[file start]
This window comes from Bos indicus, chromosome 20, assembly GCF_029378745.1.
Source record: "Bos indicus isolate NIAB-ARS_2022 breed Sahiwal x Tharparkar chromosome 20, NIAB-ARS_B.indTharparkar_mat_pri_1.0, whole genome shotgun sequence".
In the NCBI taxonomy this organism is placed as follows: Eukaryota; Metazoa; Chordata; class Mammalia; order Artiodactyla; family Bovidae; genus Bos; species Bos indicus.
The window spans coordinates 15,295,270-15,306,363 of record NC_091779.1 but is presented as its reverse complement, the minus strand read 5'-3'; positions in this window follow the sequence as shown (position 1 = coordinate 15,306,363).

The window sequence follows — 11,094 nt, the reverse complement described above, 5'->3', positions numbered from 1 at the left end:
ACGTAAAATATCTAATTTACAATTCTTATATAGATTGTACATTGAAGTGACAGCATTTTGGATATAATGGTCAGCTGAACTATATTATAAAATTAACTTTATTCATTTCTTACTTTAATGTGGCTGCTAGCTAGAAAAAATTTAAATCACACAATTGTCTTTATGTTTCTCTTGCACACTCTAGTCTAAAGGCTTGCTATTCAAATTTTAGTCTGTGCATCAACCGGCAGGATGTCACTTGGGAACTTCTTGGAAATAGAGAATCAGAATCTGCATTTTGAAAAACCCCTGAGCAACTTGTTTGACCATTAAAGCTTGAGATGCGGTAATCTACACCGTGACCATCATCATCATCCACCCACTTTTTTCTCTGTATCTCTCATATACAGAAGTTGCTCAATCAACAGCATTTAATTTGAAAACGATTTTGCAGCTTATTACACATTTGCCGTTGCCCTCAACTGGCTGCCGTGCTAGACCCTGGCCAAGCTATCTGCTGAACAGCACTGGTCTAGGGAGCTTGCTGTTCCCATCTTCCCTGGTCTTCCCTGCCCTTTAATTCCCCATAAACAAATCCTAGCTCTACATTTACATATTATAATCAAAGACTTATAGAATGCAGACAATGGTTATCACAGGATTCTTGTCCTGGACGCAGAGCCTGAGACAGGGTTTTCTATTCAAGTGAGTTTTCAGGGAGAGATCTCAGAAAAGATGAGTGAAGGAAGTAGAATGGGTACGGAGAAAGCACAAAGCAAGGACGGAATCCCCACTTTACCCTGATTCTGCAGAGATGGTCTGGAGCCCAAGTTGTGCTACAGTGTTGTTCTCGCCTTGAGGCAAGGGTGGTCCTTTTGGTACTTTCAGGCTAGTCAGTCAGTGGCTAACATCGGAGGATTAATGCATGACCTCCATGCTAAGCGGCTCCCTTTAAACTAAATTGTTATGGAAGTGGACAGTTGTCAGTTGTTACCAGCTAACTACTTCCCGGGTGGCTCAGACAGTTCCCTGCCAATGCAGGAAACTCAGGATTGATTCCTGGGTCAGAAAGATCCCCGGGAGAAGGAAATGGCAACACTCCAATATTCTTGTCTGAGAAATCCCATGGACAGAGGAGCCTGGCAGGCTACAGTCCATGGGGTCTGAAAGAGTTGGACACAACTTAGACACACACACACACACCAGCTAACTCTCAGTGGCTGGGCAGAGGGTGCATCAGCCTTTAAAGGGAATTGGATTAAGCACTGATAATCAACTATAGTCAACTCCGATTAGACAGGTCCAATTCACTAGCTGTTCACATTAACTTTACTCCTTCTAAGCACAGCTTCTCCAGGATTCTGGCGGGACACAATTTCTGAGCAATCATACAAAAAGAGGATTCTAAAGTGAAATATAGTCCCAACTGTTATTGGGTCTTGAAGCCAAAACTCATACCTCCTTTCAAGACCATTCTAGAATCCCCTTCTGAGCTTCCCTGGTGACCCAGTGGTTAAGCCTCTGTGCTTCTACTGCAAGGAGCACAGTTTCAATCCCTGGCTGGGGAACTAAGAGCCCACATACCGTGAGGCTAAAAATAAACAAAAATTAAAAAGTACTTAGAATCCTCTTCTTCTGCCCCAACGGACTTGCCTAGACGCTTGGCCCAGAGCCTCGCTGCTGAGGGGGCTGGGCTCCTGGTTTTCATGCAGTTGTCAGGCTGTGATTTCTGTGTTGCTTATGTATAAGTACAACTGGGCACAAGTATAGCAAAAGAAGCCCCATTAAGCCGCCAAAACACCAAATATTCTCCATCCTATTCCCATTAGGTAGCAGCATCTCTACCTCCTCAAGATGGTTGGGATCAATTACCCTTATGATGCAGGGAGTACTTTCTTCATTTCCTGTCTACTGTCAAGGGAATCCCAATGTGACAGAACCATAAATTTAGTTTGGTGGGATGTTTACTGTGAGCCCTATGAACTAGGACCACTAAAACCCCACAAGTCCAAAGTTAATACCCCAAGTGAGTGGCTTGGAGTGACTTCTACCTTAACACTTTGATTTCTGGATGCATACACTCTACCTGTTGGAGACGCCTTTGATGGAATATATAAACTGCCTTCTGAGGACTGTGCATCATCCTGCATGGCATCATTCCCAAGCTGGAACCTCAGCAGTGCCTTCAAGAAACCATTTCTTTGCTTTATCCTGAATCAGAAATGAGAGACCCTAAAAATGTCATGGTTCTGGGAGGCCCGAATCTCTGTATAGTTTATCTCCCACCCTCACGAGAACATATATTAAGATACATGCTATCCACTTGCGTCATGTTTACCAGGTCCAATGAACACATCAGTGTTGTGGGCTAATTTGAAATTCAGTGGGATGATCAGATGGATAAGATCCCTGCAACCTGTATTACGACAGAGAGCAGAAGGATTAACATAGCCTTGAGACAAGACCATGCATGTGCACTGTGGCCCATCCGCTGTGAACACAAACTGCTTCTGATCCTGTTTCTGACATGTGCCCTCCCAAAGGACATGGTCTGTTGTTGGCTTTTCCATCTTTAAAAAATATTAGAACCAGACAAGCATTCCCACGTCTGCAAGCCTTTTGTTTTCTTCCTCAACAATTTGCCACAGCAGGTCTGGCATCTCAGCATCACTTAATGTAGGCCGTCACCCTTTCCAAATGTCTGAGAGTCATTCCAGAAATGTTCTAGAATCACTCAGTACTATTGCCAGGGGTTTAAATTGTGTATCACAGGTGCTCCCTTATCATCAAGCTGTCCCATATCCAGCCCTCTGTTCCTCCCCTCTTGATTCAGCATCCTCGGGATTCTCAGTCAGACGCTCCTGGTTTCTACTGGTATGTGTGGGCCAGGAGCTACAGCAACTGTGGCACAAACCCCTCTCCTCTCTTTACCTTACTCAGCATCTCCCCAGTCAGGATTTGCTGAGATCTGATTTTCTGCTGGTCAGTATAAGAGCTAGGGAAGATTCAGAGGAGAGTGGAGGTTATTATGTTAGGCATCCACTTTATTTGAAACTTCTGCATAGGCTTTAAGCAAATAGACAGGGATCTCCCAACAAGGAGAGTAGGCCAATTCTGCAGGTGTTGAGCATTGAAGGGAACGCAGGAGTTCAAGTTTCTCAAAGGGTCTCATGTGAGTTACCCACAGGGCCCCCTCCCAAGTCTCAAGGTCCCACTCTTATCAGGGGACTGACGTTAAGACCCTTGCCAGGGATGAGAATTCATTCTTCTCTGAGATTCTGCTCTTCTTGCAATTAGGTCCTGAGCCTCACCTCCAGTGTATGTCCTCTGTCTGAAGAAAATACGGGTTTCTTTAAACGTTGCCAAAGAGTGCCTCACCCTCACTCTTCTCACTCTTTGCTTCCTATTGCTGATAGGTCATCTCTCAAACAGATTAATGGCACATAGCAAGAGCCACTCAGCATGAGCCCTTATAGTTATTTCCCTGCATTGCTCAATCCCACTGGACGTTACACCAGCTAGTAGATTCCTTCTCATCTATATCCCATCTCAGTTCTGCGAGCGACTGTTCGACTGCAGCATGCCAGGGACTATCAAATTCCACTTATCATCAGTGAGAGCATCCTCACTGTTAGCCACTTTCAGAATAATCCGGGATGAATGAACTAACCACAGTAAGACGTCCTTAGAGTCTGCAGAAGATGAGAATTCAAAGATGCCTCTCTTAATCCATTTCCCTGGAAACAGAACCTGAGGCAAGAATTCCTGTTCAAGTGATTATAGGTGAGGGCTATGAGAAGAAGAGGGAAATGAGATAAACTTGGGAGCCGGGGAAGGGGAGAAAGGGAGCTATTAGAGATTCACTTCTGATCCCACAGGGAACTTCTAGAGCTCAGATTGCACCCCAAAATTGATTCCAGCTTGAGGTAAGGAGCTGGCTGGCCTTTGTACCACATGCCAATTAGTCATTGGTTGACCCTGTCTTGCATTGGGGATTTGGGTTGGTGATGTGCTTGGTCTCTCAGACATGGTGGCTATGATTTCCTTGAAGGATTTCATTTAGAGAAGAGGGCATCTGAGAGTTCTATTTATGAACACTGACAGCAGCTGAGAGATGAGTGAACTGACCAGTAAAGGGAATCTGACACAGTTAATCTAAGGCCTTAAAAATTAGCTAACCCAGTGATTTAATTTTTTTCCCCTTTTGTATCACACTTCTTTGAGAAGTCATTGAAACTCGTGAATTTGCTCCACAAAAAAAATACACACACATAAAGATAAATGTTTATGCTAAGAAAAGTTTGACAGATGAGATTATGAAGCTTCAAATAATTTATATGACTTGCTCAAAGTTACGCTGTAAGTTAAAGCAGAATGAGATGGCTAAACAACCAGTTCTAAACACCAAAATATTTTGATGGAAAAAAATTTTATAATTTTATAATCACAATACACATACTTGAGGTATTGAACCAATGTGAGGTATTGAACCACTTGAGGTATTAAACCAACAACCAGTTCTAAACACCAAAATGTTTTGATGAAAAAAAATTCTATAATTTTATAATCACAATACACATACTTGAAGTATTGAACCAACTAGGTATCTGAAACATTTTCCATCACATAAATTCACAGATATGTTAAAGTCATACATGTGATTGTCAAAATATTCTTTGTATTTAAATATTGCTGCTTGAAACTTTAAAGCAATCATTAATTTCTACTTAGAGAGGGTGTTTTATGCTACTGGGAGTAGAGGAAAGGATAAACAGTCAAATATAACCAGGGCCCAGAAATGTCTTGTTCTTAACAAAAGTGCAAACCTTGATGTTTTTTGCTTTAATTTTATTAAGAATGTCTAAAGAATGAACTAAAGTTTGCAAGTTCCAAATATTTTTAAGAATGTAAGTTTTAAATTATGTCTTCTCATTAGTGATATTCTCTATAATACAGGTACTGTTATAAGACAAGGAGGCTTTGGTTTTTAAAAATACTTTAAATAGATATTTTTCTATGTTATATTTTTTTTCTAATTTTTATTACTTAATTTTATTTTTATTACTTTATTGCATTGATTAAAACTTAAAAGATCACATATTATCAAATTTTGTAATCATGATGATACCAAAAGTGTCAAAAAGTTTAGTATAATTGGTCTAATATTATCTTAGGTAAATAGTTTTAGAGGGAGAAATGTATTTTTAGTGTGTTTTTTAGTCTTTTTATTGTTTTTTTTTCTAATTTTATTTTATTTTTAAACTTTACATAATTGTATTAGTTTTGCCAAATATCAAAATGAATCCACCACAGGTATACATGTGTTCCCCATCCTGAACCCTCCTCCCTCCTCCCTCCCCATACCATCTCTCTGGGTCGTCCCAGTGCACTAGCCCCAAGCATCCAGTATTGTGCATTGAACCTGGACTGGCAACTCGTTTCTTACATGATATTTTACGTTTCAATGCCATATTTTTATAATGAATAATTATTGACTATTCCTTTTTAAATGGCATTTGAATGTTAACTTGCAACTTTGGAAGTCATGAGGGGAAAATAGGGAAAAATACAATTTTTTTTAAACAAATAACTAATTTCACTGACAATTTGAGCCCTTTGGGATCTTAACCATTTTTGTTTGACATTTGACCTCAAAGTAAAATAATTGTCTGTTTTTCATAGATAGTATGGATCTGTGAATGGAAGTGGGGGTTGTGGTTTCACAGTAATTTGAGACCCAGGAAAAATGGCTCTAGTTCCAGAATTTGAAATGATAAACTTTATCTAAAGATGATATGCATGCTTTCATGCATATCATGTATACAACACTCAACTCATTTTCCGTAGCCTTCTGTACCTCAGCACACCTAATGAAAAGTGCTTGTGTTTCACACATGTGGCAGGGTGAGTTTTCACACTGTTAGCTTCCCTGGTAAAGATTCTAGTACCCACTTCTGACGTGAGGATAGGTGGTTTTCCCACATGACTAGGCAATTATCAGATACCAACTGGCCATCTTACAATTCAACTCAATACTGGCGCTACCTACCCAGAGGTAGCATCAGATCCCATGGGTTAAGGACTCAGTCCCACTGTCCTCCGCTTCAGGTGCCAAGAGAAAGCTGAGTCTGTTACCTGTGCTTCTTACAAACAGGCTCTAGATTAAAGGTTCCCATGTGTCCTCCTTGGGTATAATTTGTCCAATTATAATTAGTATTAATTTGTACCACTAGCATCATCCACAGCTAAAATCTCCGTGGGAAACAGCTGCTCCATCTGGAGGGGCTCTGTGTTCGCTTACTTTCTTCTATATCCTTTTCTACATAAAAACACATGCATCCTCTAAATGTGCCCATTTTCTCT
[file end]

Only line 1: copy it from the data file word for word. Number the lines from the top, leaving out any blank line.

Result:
This window comes from Bos indicus, chromosome 20, assembly GCF_029378745.1.